Reviewed by Colin Jacobson (April 5, 2016)
As Iíve noted in other reviews, the Academy Awards tend to prefer period pieces, which is what made the Seventies an unusual time. From 1971 to 1980, a whopping six of the 10 Best Picture winners took place in then-contemporary settings.
Even the films with older settings didnít always stray far from home. For example, 1978ís The Deer Hunter used the very-recent past, and parts of 1974ís The Godfather Part II went back only a couple of decades. Only 1973ís The Sting and 1972ís The Godfather were firmly set in moderately long-gone eras.
Contrast that with 1961-1970, with three contemporary films (1961ís West Side Story, 1967ís In the Heat of the Night, and 1969ís Midnight Cowboy). 1981-1990 offered only two then-current settings (1983ís Terms Of Endearment and 1988ís Rain Man). The next decade fared no better; from 1991-2000, we found only two more contemporary flicks (1991ís The Silence of the Lambs and 1999ís American Beauty).
I guess the Academy was a little more adventurous in the Seventies, but I can somewhat understand Oscarís preference for period fare. Movies with then-current settings can much more easily suffer from the wear and tear of aging, as they donít always stand up very well past their eras. Look at older flicks like Gentlemanís Agreement or The Lost Weekend; these seem quite dated now.
Happily, 1979ís Kramer Vs. Kramer largely avoids those traps, mainly because it has little to do specifically with its era. The movie revolves around the family of husband Ted (Dustin Hoffman), wife Joanna (Meryl Streep) and son Billy (Justin Henry). At the start of the film, Joanna abandons the other two; she seems to be on the verge of a nervous breakdown, and she no longer loves Ted enough to remain with him.
Tedís a go-go advertising man, and his work clearly consumes his life. As such, heís not developed much of a connection with Billy, but he now needs to get a crash course in parenting. Much of the film follows the evolution of their relationship, as we see Ted go from helpless and distant to controlled and loving.
Though things eventually go well between father and son, dark clouds loom when Joanna reenters the picture after 15 months away from them. She becomes determined to regain custody of her son, and that sets up a furious battle between her and Ted, who feels equally resolute.
Apocalypse Now remains my pick for the best film of 1979. It offers a much more ambitious and epic form than does Kramer, though it also falls short of many of its goals; the last third of Apocalypse still borders on unwatchability. Kramer shoots lower but hits more consistently. In some eyes, that may make it superior, but Iíll take the greater aim of Apocalypse.
Nonetheless, I do find Kramer to be a surprisingly compelling piece of work. For reasons unclear to me, I went into it with a modestly negative mindset. Iíd seen it before, but itíd been many years, so that prior experience didnít count for much.
Perhaps I retained the memory of the filmís most famous scene, the one in which Billy disobeys his father and eats ice cream. Out of context, that segment seems awfully cute and cloying, and I may have feared the whole film would work in such a way.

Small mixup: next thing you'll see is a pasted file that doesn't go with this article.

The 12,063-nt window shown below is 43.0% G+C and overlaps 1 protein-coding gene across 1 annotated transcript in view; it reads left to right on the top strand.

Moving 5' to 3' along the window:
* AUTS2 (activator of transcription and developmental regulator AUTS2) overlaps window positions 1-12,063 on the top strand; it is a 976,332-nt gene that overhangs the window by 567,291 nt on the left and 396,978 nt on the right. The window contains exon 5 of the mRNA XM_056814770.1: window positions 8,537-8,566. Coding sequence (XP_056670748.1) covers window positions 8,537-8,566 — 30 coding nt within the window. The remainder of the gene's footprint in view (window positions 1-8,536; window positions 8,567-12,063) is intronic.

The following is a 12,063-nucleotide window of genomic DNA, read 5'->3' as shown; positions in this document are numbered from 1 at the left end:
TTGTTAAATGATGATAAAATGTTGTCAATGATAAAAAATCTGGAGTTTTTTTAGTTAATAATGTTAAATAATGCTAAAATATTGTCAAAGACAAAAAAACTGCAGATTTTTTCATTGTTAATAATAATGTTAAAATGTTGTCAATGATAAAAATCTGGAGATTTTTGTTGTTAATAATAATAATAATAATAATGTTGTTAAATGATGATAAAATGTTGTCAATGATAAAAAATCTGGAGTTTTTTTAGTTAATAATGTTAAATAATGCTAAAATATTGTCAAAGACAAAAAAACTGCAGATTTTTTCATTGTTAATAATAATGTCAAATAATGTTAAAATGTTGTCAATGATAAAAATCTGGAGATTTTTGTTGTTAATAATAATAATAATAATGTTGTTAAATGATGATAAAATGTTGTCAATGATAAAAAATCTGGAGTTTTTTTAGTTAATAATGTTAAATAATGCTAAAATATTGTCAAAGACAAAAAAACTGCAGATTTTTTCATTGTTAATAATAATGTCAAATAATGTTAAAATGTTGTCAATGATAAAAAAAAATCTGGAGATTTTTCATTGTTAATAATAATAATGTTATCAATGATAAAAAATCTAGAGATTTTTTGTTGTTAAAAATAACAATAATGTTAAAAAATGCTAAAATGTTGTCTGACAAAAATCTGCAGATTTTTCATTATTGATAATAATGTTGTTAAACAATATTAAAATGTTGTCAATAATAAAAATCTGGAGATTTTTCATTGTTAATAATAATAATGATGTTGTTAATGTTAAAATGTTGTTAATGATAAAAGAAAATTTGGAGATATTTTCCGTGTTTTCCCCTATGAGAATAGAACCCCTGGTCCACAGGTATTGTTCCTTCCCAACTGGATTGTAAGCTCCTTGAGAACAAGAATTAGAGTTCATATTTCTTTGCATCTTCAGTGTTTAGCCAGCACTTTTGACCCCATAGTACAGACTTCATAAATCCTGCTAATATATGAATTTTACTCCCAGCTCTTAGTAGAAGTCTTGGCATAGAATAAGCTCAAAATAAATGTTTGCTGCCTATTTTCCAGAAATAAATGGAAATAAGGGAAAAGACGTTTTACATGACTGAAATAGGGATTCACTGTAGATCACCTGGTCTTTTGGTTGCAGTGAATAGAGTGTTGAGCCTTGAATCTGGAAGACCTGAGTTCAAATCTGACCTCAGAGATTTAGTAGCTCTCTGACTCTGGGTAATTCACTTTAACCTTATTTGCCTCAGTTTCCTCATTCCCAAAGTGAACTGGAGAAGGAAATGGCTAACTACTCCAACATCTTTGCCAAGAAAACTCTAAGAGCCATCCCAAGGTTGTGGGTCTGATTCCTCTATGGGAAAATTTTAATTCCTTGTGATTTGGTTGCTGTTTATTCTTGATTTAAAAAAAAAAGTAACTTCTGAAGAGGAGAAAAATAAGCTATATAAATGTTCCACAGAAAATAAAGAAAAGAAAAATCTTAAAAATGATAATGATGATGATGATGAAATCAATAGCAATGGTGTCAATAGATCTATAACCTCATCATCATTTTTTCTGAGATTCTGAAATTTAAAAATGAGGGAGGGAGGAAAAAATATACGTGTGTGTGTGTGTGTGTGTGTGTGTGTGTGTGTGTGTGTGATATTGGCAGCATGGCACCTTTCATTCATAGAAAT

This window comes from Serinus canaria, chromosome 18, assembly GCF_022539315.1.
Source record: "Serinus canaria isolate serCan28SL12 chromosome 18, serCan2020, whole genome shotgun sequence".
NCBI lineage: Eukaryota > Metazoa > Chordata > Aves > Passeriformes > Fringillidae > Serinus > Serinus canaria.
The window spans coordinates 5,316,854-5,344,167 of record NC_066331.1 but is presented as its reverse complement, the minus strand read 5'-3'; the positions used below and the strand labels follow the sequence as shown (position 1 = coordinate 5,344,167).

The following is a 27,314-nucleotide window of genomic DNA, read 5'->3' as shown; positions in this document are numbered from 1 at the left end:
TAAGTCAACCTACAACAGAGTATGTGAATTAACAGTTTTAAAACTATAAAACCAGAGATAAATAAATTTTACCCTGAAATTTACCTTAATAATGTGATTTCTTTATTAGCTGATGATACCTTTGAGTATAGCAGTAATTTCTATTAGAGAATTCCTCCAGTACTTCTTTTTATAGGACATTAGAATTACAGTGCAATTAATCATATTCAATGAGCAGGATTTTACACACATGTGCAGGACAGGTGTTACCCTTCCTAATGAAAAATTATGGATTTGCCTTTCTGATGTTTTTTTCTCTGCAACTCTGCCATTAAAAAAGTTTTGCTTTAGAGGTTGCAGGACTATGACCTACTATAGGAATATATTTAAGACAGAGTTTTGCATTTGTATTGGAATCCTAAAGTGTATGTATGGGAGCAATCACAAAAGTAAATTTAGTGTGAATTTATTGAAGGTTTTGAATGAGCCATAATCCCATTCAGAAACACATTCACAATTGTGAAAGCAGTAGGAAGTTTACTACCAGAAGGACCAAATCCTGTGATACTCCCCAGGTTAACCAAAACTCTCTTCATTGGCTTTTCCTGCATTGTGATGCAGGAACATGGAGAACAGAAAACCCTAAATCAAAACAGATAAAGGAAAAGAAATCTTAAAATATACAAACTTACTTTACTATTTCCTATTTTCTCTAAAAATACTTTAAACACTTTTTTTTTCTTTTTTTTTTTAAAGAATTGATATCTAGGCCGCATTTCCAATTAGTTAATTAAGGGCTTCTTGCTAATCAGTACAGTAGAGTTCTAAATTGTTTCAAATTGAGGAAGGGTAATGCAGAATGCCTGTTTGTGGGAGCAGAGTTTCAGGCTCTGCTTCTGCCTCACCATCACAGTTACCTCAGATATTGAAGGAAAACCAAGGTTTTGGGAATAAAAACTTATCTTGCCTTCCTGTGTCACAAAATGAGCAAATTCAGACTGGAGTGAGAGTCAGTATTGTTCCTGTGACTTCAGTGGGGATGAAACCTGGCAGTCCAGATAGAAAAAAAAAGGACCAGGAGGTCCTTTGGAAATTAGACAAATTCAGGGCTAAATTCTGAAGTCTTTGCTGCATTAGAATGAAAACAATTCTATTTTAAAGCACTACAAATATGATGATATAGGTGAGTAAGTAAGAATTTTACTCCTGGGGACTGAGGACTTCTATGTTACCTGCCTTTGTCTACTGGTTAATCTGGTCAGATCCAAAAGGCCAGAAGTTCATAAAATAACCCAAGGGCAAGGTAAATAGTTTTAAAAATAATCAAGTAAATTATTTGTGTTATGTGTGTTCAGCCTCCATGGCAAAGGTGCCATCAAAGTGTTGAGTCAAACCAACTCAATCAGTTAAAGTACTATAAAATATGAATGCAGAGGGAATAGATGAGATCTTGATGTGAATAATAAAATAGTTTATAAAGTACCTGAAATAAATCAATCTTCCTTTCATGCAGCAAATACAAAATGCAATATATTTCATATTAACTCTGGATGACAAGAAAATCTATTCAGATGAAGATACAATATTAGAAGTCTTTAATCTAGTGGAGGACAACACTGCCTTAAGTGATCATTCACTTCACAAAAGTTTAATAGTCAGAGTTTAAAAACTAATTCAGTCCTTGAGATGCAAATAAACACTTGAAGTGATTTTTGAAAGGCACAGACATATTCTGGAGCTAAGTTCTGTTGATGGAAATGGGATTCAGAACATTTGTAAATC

Happily, it doesnít. Instead, we get a fairly engrossing examination of the developing bond between father and son, and the movie convincingly depicts the strain put on a single parent, especially one with so little experience. Actually, much of Kramer reminds me of the Jim Carrey comedy Liar Liar, which also features a crummy father who learns to appreciate his son. Of course, the latter goes for a wilder tone, but some similarities exist.
Both Hoffman and Streep won Oscars for their work in Kramer, and costars Henry and Jane Alexander received nominations as well. I donít know how much I agree with the awards, at least in the case of Hoffman.
Streep receives fairly little screen time, but she makes the most of it; you feel as though Joanna plays a much stronger role than she actually does. Streepís work here doesnít match up with stellar performances like her turn in Sophieís Choice - for which she won another Oscar - but she does make Joanna a more prominent and memorable character than otherwise might have been likely.
As for Hoffman, I must admit Iíve never been a great fan of his work. To be sure, I like him, but I find many of his performances to contain a showy element that makes them seem moderately forced.
The same elements emerge during Kramer, particularly in the earliest scenes. Hoffman tries to so hard to compress all of the aspects of Tedís personality into little balls that it doesnít flow naturally. Hoffmanís work improves as the movie progresses, however, and he gets more deeply within the characterís skin.
Speaking of Hoffman, as an aside I was interested to note his unusual string of Best Picture winners. For three straight decades, he starred in an Oscar-winning flick about every ten years: 1969ís Midnight Cowboy, 1979ís Kramer, and 1988ís Rain Man. Too bad 1999ís The Messenger had to break his run!
As a whole, Kramer Vs. Kramer offers a fairly satisfying drama. It takes a rich and honest look at the collapse of a relationship and a fatherís bond with his son. Overall it provides a well-executed piece of work that delivers an interesting experience.